Don’t believe Navalny

It is characteristic of Empires (and their intelligence agencies) to believe what they want to hear.

Defectors and people looking for foreign backing to stage a coup in their own country often understand this and play to it. The “45 minute” soundbite which was used to justify the 2003 Iraq invasion in the UK may have been provided by an emigreé taxi driver in Jordan. [1] Whatever the source – it was a meaningless piece of “information”. Did it relate to ballisitic missiles or battlefield munitions? It didn’t matter – it served the political purpose; which was to deceive the public that Iraq was a threat.

When Verica of the Atrebates tribe asked Rome to help him regain his throne from the Catuvellauni, thus providing them with the pretext for invasion, he probably told them what they wanted to hear about the state of Britain.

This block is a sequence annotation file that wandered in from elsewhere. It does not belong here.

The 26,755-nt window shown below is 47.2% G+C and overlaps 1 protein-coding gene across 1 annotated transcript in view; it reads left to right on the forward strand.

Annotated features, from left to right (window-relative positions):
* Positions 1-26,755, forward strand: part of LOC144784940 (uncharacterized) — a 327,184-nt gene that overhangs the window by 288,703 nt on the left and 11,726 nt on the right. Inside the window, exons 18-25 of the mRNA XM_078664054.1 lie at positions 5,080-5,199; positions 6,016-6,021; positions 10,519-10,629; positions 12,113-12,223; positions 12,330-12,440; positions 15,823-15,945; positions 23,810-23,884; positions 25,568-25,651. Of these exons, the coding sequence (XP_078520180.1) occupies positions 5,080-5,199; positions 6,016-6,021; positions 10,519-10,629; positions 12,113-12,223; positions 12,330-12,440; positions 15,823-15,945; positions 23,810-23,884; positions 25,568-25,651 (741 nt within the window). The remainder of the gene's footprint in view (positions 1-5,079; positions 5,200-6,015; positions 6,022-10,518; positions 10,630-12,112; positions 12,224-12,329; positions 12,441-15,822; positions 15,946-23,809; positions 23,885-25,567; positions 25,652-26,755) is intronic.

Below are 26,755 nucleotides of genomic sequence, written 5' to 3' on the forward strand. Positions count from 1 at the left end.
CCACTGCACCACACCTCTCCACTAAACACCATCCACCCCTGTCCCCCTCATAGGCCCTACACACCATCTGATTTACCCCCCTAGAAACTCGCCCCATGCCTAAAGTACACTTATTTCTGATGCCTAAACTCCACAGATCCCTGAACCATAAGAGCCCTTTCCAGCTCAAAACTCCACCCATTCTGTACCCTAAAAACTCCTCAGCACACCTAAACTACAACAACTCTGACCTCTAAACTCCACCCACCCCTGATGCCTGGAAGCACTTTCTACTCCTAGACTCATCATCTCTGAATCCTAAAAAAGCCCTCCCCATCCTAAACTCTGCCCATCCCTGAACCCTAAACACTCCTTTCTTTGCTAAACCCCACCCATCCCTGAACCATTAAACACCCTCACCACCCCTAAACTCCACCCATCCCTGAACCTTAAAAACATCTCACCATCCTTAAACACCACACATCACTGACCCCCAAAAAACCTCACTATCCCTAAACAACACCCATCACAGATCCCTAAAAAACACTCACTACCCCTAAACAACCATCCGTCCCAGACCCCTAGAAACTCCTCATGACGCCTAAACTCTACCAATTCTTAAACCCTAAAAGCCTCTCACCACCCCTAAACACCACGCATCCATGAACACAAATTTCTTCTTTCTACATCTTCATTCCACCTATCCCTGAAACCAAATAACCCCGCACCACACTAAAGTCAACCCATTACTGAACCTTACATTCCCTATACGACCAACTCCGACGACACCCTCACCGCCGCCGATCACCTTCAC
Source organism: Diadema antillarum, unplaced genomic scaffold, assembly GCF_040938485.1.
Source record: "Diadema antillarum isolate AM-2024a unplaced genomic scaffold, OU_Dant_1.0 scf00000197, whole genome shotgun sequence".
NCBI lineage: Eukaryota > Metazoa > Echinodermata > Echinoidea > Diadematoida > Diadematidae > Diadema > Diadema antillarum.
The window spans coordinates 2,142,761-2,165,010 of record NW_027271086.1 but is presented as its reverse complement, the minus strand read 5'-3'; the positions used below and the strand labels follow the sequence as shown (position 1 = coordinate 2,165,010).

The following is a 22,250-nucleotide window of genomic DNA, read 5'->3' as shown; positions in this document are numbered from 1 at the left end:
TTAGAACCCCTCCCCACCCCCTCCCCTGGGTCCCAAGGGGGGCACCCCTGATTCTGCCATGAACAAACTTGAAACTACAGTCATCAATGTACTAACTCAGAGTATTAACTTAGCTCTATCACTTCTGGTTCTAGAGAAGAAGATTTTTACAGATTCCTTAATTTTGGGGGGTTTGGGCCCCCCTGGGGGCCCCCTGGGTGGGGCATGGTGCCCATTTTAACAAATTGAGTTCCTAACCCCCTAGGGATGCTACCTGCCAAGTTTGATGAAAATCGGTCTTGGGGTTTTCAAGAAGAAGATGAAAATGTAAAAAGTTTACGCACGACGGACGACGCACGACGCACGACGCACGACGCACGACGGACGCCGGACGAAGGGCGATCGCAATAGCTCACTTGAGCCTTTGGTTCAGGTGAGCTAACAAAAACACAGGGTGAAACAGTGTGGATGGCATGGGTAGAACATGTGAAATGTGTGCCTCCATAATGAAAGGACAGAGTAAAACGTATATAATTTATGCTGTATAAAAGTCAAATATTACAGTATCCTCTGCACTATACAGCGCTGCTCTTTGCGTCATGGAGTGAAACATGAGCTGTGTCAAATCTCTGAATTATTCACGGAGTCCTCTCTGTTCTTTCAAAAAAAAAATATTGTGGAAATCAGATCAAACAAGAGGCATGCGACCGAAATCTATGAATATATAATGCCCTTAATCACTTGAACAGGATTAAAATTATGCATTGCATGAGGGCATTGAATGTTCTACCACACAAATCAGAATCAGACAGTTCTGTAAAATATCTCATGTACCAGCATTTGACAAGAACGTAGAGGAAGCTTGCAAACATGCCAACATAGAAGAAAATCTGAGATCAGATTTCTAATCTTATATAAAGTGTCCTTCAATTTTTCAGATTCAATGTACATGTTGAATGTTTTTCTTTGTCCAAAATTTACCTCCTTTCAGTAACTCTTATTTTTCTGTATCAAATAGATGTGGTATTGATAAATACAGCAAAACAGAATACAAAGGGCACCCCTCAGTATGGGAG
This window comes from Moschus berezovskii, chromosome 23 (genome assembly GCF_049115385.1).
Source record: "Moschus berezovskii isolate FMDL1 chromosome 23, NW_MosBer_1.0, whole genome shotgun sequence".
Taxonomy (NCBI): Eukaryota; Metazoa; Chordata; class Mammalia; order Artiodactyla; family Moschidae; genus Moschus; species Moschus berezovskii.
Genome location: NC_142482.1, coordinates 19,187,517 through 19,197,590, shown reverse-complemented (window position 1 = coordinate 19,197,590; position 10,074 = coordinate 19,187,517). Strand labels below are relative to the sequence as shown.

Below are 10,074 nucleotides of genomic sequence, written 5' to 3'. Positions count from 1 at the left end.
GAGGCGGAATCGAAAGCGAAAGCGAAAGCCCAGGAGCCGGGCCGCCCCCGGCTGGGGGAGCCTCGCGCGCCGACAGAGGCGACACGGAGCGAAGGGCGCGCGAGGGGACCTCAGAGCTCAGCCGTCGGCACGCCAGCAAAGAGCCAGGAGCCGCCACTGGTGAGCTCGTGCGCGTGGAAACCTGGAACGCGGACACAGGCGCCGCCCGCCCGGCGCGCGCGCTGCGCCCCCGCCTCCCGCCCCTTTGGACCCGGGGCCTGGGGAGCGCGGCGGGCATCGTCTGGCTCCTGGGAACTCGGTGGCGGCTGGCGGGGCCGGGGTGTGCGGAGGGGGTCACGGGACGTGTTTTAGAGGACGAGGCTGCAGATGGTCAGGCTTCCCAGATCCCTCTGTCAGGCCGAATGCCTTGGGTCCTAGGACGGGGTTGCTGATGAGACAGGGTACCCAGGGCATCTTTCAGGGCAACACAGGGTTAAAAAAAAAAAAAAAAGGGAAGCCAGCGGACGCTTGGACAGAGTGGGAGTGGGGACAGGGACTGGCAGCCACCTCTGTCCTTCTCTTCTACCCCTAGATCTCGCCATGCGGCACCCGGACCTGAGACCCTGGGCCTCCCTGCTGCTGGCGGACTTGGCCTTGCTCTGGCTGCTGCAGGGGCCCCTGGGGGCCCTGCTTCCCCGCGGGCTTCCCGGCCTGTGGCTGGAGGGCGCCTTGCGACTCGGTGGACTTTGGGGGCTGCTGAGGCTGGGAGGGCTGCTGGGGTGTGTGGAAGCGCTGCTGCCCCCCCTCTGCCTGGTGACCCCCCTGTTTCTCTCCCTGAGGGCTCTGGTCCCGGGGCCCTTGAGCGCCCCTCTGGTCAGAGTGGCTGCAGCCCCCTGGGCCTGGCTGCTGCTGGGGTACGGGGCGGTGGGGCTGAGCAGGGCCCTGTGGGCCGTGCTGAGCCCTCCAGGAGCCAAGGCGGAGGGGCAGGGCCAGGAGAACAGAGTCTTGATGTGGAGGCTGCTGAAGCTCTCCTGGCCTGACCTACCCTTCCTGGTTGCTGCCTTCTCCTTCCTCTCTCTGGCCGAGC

Navalny, who has apparently been complaining to the New York Times about having to watch hours of Russian state TV [2] has said:

Sooner or later, this mistake will be fixed, and Russia will move on to a democratic, European path of development – simply because that is what the people want [2]

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Russian Foreign Ministry position on the poisoning of Navalny [1]

The following is a summary (based on my own translation) of the statement by the Russian Foreign Ministry. Below the summary I have put my comments.

  1. Obvious organised media campaign blaming Russia which started almost immediately after the event.